IN AN AGE of nonstop breaches and hacks, getting a handle on your own digital security matters more than ever. But everyone has their own threat model—a set of concerns unique to themselves. The average smartphone user doesn’t need to know what a Faraday cage is; an NSA contractor probably already has a good grasp of security basics. (Or … do they?) In this guide, we’ve included a few ways to improve your online security posture based on those different levels of risk. These won’t prevent the next megabreach or banish ransomware from the earth. They’re not all-encompassing. But they’ll help get you in the mindset of the types of steps you should be taking based on your particular situation. And they’ll help ensure that the next time you read one of those paralyzing headlines, it doesn’t apply to you.

Capture One 11 Unveiled with New Features and Better Performance

Phase One has just announced Capture One 11. The latest version of the popular raw converter and image processing software brings a new processing engine along with a number of powerful new features.

Do Facebook and Google have control of their algorithms anymore? A sobering assessment and a warning | Poynter

Platforms rely on these algorithms to perform actions at scale, but algorithms at scale also become increasingly inscrutable, even to the people who wrote the code. In her recent TED Talk about the complexity of AI, Zeynep Tufekci points out that not even the people behind Facebook’s algorithms truly understand them:

Macphun Unveils Luminar 2018 to Take on Adobe Lightroom

California-based software developer Macphun (soon to be Skylum) has announced Luminar 2018, a digital photo editor and organizer that’s aiming to be a direct competitor to Adobe Lightroom.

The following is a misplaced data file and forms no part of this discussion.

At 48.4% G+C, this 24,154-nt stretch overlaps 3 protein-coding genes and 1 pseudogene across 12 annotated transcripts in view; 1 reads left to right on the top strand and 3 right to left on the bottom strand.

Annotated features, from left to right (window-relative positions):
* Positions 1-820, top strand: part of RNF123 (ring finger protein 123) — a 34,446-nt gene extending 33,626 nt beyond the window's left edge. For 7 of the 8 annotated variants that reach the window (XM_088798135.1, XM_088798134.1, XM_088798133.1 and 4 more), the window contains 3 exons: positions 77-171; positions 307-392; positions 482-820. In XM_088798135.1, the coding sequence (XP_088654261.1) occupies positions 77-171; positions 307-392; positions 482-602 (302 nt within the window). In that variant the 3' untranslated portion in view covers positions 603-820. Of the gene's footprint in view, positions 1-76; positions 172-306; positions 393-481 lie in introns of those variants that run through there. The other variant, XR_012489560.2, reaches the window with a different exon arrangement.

What Photographers Need to Know About Computational Photography

In a panel at PhotoPlus Expo, several experts explored scenarios for what computational photography will mean for creative professionals. The short answer: more immersive virtual reality, smaller and lighter cameras that nonetheless perform as well if not better than DSLRs and the embedding of more information inside images to enable augmented reality experiences.

Adobe Cloak is Content-Aware Fill for Video

Adobe demoed a number of technologies at Adobe MAX 2017 yesterday, including something called Cloak. It’s basically Photoshop’s Content-Aware Fill for video — you can easily remove unwanted things from video, as you can see in the 6-minute demo above.

Ubiquitous photography – Kaptur

One of the most important announcement during Google latest release event has mainly passed under the radar or simply dismissed as a gadget. The Pixel Clip camera is a small device that can be attached anywhere and, using a simple A.I.,  continuously takes photos when it recognizes familiar faces. Perfect for busy parents who like to record everything but do not want to break the moment by picking up their phones to take a picture. But, beyond the convenience, Google just might have open the door to a new type of photography, one that is powered by smart IoT’s and is completely ubiquitous.